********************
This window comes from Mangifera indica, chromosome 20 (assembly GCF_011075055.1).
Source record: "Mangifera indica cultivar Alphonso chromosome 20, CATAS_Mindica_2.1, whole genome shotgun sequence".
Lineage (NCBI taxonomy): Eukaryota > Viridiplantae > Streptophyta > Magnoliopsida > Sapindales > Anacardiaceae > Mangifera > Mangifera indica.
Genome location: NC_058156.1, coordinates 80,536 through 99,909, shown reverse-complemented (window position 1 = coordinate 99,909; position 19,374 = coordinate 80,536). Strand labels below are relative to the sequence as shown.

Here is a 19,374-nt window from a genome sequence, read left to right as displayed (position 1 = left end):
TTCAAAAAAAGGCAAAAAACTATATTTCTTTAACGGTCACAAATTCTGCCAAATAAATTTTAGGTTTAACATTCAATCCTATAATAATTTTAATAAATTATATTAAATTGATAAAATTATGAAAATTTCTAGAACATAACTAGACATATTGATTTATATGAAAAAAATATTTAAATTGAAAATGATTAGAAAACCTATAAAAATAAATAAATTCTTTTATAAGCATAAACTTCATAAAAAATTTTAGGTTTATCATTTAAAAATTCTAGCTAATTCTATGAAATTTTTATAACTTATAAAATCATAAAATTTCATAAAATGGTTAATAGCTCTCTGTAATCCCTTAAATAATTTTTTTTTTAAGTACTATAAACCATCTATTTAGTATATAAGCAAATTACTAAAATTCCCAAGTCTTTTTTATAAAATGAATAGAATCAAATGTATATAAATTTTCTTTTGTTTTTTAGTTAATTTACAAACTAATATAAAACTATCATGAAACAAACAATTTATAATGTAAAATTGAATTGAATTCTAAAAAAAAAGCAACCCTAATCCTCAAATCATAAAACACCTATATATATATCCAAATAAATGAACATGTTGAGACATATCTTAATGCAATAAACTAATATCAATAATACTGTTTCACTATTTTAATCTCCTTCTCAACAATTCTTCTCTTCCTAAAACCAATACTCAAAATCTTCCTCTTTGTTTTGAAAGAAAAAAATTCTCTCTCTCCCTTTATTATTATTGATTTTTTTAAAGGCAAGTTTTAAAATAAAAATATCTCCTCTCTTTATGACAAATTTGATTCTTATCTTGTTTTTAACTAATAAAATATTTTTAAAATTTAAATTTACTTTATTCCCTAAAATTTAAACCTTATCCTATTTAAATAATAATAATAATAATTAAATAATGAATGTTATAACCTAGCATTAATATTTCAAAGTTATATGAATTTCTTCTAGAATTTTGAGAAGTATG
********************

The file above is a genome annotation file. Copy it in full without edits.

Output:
This window comes from Mangifera indica, chromosome 20 (assembly GCF_011075055.1).
Source record: "Mangifera indica cultivar Alphonso chromosome 20, CATAS_Mindica_2.1, whole genome shotgun sequence".
Lineage (NCBI taxonomy): Eukaryota > Viridiplantae > Streptophyta > Magnoliopsida > Sapindales > Anacardiaceae > Mangifera > Mangifera indica.
Genome location: NC_058156.1, coordinates 80,536 through 99,909, shown reverse-complemented (window position 1 = coordinate 99,909; position 19,374 = coordinate 80,536). Strand labels below are relative to the sequence as shown.

Here is a 19,374-nt window from a genome sequence, read left to right as displayed (position 1 = left end):
TTCAAAAAAAGGCAAAAAACTATATTTCTTTAACGGTCACAAATTCTGCCAAATAAATTTTAGGTTTAACATTCAATCCTATAATAATTTTAATAAATTATATTAAATTGATAAAATTATGAAAATTTCTAGAACATAACTAGACATATTGATTTATATGAAAAAAATATTTAAATTGAAAATGATTAGAAAACCTATAAAAATAAATAAATTCTTTTATAAGCATAAACTTCATAAAAAATTTTAGGTTTATCATTTAAAAATTCTAGCTAATTCTATGAAATTTTTATAACTTATAAAATCATAAAATTTCATAAAATGGTTAATAGCTCTCTGTAATCCCTTAAATAATTTTTTTTTTAAGTACTATAAACCATCTATTTAGTATATAAGCAAATTACTAAAATTCCCAAGTCTTTTTTATAAAATGAATAGAATCAAATGTATATAAATTTTCTTTTGTTTTTTAGTTAATTTACAAACTAATATAAAACTATCATGAAACAAACAATTTATAATGTAAAATTGAATTGAATTCTAAAAAAAAAGCAACCCTAATCCTCAAATCATAAAACACCTATATATATATCCAAATAAATGAACATGTTGAGACATATCTTAATGCAATAAACTAATATCAATAATACTGTTTCACTATTTTAATCTCCTTCTCAACAATTCTTCTCTTCCTAAAACCAATACTCAAAATCTTCCTCTTTGTTTTGAAAGAAAAAAATTCTCTCTCTCCCTTTATTATTATTGATTTTTTTAAAGGCAAGTTTTAAAATAAAAATATCTCCTCTCTTTATGACAAATTTGATTCTTATCTTGTTTTTAACTAATAAAATATTTTTAAAATTTAAATTTACTTTATTCCCTAAAATTTAAACCTTATCCTATTTAAATAATAATAATAATAATTAAATAATGAATGTTATAACCTAGCATTAATATTTCAAAGTTATATGAATTTCTTCTAGAATTTTGAGAAGTATG